Chevy Chase has a surprisingly small number of good films compared to other big-name comedians. He had a lot more misses than hits. But the roles that suited him well were so iconic that they are still remembered fondly today.
Dan Aykroyd (1980-1989)
Spies Like Us
The Great Outdoors
Driving Miss Daisy
Dan Aykroyd had a hand in shaping the comedy of the ‘80s. He co-wrote and co-starred in The Blues Brothers, Ghostbusters, Spies Like Us, Dragnet, and Ghostbusters II. Sadly, his muse left him after he took on a dramatic role in the Oscar-winning film Driving Miss Daisy. He did have a few other good roles, such as in My Girl and Coneheads, but he was done being the comedic titan he was in the ‘80s.
Eddie Murphy (1982-1988)
Beverly Hills Cop
The Golden Child
Beverly Hills Cop II
Coming to America
Eddie Murphy had an incredible run in the ‘80s. Almost every year he was pumping out something new that everyone loved. Then came the dark period of 1989 to 1995 when it seemed like every film he touched turned into garbage. He had a little recovery in the late ‘90s with The Nutty Professor, Dr. Doolittle, and Bowfinger. But since then it’s been mainly mediocrity interspersed with the occasional hit, like Dreamgirls.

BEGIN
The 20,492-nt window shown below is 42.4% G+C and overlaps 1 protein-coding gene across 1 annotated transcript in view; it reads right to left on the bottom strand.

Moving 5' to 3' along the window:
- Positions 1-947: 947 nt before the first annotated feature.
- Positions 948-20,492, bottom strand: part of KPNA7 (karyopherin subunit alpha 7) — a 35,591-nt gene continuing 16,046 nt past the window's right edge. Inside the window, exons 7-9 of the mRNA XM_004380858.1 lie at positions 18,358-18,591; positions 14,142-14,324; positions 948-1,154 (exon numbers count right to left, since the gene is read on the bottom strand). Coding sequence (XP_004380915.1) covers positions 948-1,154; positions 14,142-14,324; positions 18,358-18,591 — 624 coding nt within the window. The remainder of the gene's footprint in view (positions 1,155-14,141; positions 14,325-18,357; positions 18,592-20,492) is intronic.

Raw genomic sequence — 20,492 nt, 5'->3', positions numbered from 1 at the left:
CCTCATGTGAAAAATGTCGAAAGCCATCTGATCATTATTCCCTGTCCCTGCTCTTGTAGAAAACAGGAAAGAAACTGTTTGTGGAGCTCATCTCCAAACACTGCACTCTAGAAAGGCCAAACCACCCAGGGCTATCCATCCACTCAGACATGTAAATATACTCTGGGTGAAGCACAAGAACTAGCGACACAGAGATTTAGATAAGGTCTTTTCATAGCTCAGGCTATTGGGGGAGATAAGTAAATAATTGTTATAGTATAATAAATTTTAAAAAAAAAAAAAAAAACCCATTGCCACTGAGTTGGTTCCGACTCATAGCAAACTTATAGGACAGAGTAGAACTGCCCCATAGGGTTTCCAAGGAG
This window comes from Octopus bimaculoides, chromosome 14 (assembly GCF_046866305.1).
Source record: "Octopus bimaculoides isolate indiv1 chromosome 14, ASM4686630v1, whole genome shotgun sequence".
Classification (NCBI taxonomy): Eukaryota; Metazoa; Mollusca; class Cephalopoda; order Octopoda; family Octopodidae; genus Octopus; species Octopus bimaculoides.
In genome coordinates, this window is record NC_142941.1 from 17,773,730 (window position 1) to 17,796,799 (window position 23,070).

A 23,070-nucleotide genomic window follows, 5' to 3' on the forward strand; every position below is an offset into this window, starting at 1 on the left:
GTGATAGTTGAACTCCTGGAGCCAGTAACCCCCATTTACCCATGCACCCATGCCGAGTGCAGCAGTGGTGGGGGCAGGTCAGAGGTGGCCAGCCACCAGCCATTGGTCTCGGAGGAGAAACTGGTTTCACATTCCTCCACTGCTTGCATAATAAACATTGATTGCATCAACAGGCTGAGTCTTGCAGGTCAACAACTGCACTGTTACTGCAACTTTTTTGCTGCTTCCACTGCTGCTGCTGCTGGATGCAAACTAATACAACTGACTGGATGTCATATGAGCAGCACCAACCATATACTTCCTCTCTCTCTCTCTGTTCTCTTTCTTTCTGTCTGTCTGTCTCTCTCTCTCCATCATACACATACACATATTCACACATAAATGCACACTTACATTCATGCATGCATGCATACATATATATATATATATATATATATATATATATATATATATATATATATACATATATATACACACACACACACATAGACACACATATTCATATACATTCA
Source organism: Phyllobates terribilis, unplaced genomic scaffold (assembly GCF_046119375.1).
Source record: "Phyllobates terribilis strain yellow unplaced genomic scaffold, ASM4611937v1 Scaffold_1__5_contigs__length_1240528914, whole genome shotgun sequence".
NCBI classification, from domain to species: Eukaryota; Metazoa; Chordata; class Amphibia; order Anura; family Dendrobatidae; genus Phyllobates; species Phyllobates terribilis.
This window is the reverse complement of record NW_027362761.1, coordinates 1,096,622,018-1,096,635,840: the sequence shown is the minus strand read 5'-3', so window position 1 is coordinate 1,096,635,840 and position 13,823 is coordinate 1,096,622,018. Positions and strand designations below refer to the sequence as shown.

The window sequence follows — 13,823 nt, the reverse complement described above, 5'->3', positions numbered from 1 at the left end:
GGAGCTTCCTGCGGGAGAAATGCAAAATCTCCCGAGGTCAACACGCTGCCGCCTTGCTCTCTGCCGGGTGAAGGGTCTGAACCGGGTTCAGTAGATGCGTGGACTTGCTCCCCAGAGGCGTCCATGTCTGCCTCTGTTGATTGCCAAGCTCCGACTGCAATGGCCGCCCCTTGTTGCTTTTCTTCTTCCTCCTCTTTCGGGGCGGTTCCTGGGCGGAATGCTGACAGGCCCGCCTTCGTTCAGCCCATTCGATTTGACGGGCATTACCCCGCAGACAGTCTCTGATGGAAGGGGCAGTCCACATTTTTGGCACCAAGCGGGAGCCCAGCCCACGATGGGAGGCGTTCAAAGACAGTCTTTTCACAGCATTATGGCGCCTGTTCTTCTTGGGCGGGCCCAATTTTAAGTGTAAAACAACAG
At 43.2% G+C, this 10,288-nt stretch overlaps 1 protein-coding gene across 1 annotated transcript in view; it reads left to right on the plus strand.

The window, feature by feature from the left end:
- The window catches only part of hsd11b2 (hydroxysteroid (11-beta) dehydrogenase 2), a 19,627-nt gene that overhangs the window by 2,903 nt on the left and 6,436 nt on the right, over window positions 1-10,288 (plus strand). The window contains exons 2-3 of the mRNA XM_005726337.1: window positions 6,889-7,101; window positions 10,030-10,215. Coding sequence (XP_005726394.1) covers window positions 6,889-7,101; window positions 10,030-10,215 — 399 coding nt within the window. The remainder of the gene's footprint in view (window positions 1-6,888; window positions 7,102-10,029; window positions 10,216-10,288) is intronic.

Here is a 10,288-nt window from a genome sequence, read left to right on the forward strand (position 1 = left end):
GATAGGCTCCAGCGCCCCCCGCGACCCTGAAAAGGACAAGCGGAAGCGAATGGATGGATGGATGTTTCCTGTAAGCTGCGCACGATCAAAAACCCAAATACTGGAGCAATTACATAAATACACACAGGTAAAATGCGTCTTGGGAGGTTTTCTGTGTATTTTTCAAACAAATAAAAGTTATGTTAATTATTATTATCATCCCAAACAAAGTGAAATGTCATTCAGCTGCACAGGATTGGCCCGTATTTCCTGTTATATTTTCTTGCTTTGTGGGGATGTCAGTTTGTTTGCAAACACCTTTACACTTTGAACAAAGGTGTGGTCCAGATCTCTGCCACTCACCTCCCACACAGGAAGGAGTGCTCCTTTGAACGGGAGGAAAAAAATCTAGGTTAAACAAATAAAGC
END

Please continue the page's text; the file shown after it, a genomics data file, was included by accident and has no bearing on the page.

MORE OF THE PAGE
Jim Carrey (1994-2004)
Dumb & Dumber
Ace Ventura: When Nature Calls
The Cable Guy
The Truman Show
Me, Myself & Irene
How the Grinch Stole Christmas
Eternal Sunshine of the Spotless Mind
From 1994 to 2004, Jim Carrey seemed to be able to do no wrong. Every role he took he did with gusto. He was brilliant in comedies and dramas. But all good things must come to an end and as Carrey plunged into his 40s, he lost whatever it was that made him so unique earlier in his career.
Mike Myers (1992-2004)
Wayne’s World 2
Austin Powers: International Man of Mystery
Austin Powers: The Spy Who Shagged Me
Austin Powers in Goldmember